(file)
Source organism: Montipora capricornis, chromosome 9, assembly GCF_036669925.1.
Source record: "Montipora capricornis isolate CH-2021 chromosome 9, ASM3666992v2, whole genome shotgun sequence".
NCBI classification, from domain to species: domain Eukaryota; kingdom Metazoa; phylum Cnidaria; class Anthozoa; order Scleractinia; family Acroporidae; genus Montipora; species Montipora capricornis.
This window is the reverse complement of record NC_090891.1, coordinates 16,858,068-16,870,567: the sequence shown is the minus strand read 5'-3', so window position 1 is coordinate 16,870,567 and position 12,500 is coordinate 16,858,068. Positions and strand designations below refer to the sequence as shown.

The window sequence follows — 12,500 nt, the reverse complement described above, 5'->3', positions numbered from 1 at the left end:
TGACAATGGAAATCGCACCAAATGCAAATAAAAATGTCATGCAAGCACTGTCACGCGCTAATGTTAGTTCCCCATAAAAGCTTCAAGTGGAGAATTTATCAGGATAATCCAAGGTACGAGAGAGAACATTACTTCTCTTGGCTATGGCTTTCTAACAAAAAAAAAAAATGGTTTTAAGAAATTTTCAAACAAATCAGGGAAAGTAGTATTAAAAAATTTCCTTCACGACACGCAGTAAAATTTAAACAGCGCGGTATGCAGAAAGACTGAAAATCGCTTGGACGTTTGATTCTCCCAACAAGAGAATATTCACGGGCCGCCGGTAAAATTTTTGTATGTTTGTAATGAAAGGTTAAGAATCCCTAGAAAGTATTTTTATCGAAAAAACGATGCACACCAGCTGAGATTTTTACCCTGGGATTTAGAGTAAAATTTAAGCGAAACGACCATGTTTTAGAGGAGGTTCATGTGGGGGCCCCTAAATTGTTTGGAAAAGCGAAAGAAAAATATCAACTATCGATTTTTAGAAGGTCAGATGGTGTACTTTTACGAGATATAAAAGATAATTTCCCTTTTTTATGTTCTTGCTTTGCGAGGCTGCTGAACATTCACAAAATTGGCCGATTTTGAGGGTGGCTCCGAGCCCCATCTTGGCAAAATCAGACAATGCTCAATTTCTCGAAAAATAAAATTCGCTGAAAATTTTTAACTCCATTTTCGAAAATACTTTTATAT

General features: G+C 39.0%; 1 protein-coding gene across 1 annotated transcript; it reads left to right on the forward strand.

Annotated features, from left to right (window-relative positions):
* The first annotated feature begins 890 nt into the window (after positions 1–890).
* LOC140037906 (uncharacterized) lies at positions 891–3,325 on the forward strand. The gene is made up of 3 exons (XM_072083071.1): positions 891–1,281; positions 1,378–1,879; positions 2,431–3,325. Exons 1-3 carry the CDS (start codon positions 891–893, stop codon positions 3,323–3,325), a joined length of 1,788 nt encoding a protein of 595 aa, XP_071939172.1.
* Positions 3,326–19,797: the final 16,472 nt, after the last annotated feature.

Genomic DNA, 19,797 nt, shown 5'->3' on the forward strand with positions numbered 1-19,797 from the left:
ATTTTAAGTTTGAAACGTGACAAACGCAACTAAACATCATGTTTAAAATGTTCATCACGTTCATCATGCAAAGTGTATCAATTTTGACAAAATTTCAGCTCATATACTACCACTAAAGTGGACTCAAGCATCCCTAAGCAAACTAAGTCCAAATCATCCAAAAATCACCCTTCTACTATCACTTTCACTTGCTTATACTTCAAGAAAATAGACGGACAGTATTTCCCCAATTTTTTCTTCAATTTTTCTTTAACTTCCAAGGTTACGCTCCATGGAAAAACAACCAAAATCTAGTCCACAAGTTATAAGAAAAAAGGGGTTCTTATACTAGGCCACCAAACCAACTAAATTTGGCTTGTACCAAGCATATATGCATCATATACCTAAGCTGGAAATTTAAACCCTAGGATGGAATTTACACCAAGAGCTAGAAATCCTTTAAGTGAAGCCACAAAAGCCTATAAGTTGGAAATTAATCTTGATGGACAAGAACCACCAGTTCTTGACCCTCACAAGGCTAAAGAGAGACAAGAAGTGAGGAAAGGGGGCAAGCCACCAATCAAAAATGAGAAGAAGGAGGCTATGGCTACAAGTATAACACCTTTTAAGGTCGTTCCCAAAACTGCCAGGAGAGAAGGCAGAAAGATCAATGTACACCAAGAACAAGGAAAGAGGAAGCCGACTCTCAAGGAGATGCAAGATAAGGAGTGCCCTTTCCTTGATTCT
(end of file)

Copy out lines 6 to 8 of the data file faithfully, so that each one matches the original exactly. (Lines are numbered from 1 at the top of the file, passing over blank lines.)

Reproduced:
TGACAATGGAAATCGCACCAAATGCAAATAAAAATGTCATGCAAGCACTGTCACGCGCTAATGTTAGTTCCCCATAAAAGCTTCAAGTGGAGAATTTATCAGGATAATCCAAGGTACGAGAGAGAACATTACTTCTCTTGGCTATGGCTTTCTAACAAAAAAAAAAAATGGTTTTAAGAAATTTTCAAACAAATCAGGGAAAGTAGTATTAAAAAATTTCCTTCACGACACGCAGTAAAATTTAAACAGCGCGGTATGCAGAAAGACTGAAAATCGCTTGGACGTTTGATTCTCCCAACAAGAGAATATTCACGGGCCGCCGGTAAAATTTTTGTATGTTTGTAATGAAAGGTTAAGAATCCCTAGAAAGTATTTTTATCGAAAAAACGATGCACACCAGCTGAGATTTTTACCCTGGGATTTAGAGTAAAATTTAAGCGAAACGACCATGTTTTAGAGGAGGTTCATGTGGGGGCCCCTAAATTGTTTGGAAAAGCGAAAGAAAAATATCAACTATCGATTTTTAGAAGGTCAGATGGTGTACTTTTACGAGATATAAAAGATAATTTCCCTTTTTTATGTTCTTGCTTTGCGAGGCTGCTGAACATTCACAAAATTGGCCGATTTTGAGGGTGGCTCCGAGCCCCATCTTGGCAAAATCAGACAATGCTCAATTTCTCGAAAAATAAAATTCGCTGAAAATTTTTAACTCCATTTTCGAAAATACTTTTATAT

General features: G+C 39.0%; 1 protein-coding gene across 1 annotated transcript; it reads left to right on the forward strand.

Annotated features, from left to right (window-relative positions):